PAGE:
1Institute for Tropospheric Research, Leipzig, Germany
2Department of Atmospheric Science, Colorado State University, Fort Collins, CO, USA
*now at: National Environmental Research Institute, Aarhus University, Roskilde, Denmark
**now at: Centre for Atmospheric Science, University of Manchester, Manchester, UK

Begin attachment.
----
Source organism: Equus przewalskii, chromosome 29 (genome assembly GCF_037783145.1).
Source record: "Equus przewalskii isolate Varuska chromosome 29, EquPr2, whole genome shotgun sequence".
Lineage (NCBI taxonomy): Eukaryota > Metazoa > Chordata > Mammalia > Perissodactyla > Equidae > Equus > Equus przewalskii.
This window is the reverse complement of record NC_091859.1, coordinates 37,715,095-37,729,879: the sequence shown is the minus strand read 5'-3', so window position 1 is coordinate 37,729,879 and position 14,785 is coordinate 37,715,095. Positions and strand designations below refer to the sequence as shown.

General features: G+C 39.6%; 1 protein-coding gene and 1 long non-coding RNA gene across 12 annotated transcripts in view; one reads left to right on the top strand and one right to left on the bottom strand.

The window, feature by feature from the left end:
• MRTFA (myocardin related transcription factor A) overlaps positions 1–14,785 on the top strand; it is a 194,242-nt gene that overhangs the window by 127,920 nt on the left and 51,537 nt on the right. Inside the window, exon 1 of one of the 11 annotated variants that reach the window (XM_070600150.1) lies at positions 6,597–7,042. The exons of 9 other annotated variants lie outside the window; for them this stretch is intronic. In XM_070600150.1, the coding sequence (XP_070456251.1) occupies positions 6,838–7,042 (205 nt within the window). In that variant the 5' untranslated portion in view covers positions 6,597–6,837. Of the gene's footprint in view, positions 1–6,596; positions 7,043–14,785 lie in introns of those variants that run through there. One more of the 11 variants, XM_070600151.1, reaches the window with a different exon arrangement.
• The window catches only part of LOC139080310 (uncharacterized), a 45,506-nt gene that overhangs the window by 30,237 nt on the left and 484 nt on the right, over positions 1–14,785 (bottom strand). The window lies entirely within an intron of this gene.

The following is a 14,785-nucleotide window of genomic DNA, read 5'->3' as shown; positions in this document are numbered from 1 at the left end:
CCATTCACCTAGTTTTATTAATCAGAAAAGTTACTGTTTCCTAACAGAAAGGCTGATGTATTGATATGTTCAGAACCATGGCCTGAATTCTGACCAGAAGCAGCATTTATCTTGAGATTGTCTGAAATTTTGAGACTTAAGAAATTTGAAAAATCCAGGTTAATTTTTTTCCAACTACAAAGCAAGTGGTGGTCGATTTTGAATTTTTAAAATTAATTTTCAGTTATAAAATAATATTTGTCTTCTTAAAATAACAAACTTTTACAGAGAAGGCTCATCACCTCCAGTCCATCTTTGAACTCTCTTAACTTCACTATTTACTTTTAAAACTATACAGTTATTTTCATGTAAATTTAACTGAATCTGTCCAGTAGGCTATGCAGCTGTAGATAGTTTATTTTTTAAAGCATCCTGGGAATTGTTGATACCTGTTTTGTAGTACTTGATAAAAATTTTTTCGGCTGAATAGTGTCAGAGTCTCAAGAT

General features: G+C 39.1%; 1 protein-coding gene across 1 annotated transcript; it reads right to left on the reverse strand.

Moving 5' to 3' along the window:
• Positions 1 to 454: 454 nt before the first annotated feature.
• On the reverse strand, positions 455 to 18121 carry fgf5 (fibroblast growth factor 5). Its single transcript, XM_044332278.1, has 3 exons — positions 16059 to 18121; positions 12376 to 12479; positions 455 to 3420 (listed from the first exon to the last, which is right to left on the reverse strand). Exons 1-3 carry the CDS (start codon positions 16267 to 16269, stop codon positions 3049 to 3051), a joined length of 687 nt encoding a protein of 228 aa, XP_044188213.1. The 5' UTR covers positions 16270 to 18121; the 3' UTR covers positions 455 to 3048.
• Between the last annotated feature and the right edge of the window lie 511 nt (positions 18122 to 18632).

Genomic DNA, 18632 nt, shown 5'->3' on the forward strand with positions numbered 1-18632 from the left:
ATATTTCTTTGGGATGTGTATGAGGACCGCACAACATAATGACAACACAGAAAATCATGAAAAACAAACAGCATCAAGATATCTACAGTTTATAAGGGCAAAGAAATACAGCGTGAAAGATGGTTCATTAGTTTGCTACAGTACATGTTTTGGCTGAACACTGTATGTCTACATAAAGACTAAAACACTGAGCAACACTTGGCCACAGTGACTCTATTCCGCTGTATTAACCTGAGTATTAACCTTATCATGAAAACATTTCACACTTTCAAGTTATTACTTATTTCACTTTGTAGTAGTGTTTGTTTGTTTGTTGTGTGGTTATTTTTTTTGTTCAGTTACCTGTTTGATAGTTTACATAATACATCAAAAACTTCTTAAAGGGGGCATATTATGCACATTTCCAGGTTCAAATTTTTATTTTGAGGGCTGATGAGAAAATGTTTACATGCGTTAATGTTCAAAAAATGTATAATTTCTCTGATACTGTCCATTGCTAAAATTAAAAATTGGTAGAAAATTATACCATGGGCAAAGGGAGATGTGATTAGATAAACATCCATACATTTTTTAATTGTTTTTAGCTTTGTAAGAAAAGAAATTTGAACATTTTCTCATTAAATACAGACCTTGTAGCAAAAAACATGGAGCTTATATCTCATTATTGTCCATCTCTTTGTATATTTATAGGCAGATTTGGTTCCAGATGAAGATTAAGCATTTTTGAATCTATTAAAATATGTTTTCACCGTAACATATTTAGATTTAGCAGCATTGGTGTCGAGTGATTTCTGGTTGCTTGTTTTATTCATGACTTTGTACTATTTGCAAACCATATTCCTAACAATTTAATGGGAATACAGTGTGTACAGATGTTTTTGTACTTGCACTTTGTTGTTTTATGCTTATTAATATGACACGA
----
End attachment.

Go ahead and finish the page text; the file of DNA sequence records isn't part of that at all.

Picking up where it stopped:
Abstract. Secondary Organic Aerosols (SOA) studied in laboratory experiments generally was found to show only slight hygroscopic growth, but a much better activity as a CCN (Cloud Condensation Nucleus) than indicated by the hygroscopic growth. This discrepancy was examined at LACIS (Leipzig Aerosol Cloud Interaction Simulator), using a portable generator that produced SOA particles from the ozonolysis of α-pinene, and adding butanol or butanol and water vapor during some of the experiments. The light scattering signal of dry SOA-particles was measured by the LACIS optical particle spectrometer and was used to derive a refractive index for SOA of 1.45. LACIS also measured the hygroscopic growth of SOA particles up to 99.6% relative humidity (RH), and a CCN counter was used to measure the particle activation. SOA-particles were CCN active with critical diameters of e.g. 100 and 55 nm at supersaturations of 0.4 and 1.1%, respectively. But only slight hygroscopic growth with hygroscopic growth factors ≤1.05 was observed at RH<98% RH. The hygroscopic growth increased slightly with the OH concentration present during the SOA-generation. At RH>98%, the hygroscopic growth increased stronger than would be expected if a constant hygroscopicity parameter for the particle/droplet solution was assumed. An increase of the hygroscopicity parameter by a factor of 4–6 was observed in the RH-range from below 90 to 99.6%, and this increase continued for increasingly diluted particle solutions for activating particles. This explains an observation already made in the past: that the relation between critical supersaturation and dry diameter for activation is steeper than what would be expected for a constant value of the hygroscopicity. The increase in the hygroscopicity parameter could be explained by either an increase in the number of ions/molecules in solution (e.g. due to the presence of slightly soluble particles with deliquescence RHs above 98%), or a change in the non-ideal behaviour (see companion paper Petters et al., 2008). Combining measurements of hygroscopic growth and activation, it was found that the surface tension that has to be assumed to interpret the measurements consistently is greater than 55 mN/m, possibly close to that of pure water, depending on the different SOA-types produced, and therefore only in part accounts for the discrepancy between hygroscopic growth and CCN activity observed for SOA particles in the past.